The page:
Reach the target with calculators

This activity can be used either as a whole class or paired activity in the main part of the lesson, or, more briefly, during the plenary session.

Children develop calculator skills by beginning to select the correct key sequence to carry out calculations involving more than one step.

NNS references

Year 5 


Understanding multiplication and division

Using a calculator

Year 6 


Understanding multiplication and division

Using a calculator


Whole class activity

2 sets of digit cards 1-10
1 card each with the following numbers 25, 50, 75, 100
A random number generator.
An overhead projector, overhead calculator and class set of calculators.
Activity sheet and pencils

Paired work

2 sets of digit cards 1-10
1 card each with the following numbers 25, 50, 75, 100
Two calculators
Activity sheets and pencils for each pair.


Quite often it is necessary to use the distributive law to solve these problems.
Set out the four large number cards face down on a table or fix to the board.
Set out the remaining cards in three or four rows beneath.
These will be used later.
Teachers should model the task first.

Begin by writing the number 436 on the board.
Underneath write the numbers: 100 8 6 4 1 9

Explain that the object is to make the number 436 using only the numbers on the board and that they can only use them once each.
Ask if anyone has an idea how to do it.
(One solution is (100 + 9) x 4)

Now generate a three-digit number using the random number generator.
Write the target number on the board.
Ask a pupil to choose 6 cards.
Turn these cards over and fix to the board.
The children, working in pairs, must use the four operations and any or all of the numbers once only to get as close to the target number as possible.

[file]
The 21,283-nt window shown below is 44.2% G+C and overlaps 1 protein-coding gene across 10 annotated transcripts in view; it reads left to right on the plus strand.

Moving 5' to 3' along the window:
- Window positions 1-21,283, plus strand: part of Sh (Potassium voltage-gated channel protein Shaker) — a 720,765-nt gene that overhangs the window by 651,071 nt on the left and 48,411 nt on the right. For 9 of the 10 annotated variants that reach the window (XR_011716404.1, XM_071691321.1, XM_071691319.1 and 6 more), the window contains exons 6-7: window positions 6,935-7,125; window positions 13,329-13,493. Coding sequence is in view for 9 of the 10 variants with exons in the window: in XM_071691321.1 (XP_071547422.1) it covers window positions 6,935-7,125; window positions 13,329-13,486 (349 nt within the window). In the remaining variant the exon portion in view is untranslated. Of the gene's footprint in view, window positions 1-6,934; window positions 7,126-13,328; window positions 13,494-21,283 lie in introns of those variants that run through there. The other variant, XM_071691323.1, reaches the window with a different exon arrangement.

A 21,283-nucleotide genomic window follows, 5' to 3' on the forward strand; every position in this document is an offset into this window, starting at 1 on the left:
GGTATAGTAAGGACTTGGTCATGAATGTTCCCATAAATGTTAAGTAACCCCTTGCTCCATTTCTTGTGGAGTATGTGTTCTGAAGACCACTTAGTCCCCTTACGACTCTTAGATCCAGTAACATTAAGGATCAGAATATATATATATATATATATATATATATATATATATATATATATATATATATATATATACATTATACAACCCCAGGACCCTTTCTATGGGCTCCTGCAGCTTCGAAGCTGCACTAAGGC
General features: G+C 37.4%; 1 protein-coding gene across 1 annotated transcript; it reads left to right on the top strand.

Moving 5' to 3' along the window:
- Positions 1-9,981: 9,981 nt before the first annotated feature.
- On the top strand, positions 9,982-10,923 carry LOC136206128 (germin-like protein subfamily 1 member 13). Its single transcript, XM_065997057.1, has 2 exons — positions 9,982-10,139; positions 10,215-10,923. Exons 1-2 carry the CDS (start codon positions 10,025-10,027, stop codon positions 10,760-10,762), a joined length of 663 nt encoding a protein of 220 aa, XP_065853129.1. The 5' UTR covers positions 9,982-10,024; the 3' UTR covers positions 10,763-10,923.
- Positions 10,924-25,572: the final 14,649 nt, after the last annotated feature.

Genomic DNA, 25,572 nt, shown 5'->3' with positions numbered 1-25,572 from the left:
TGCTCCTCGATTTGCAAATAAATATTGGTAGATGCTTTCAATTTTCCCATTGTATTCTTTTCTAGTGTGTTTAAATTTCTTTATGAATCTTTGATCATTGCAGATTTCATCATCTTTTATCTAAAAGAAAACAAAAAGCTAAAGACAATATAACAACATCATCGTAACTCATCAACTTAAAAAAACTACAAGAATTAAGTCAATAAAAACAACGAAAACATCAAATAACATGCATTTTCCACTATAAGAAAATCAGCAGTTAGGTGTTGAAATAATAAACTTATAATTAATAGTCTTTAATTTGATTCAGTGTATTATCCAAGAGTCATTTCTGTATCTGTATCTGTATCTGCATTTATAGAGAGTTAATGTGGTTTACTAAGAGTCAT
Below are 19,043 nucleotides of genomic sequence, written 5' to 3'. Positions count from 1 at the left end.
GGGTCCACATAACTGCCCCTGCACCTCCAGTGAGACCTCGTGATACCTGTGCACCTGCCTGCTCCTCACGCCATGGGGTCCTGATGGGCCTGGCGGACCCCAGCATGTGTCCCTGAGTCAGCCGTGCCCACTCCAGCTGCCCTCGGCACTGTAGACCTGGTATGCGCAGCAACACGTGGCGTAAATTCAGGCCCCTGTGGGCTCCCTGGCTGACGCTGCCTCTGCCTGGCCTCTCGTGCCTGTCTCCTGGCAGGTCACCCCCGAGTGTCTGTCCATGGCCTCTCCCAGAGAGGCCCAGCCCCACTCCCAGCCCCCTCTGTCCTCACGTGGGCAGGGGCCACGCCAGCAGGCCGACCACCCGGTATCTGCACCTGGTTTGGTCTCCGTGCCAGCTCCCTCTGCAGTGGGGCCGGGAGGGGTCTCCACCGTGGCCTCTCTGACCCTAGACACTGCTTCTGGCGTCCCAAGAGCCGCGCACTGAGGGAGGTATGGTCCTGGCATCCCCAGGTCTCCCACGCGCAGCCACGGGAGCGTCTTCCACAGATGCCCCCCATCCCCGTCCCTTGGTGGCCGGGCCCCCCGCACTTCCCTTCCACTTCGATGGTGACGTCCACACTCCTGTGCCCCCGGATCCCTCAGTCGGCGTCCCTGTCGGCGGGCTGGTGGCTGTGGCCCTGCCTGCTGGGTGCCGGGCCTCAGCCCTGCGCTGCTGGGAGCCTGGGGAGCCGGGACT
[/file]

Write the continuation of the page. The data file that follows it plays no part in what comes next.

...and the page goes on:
Tell the children to write down their calculations.
Give the children a time limit this will depend upon their age and experience.
At the end of the time ask if anyone reached the target. If so ask for a volunteer to come and demonstrate the solution using the overhead calculator. Ask if anyone did it another way.
If no one reached the target ask the child whose answer was closest to demonstrate.
If playing in pairs children can award themselves points:
10 points if they calculate the number exactly.
7 points if they are within 5 of the target.
5 points if they are within 10 of the target.

Observations, intervention and questions to ask

Can children use the distributive law?
Are children demonstrating flexibility and confidence with numbers; e.g. if they have the digit cards 2, 5, 4,1, 7 can they make 10 in more than one way?
Are children using the inverse operations to estimate? Using the example above 436/4 = 109. How can I make 109 using the numbers I have?
What do you need to multiply this by?
How can you make that from these numbers?
Could you add/subtract before you multiply/divide?
Which numbers did you find hardest?
Which big number was the hardest to work with? (75)
Which big number was the easiest to work with? (100)
Which numbers did you find easiest to calculate? (Evens multiples of 5, 10 25?) 
How could you use the calculator's memory to help?

What learning has taken place?

Children understand and use the distributive law.
Children begin to use the memory/brackets function.

Target  Numbers Calculation Points


1 2 3 4
5 6 7 8
9 10 25 50
75 100 1 2
3 4 5 6
7 8 9 10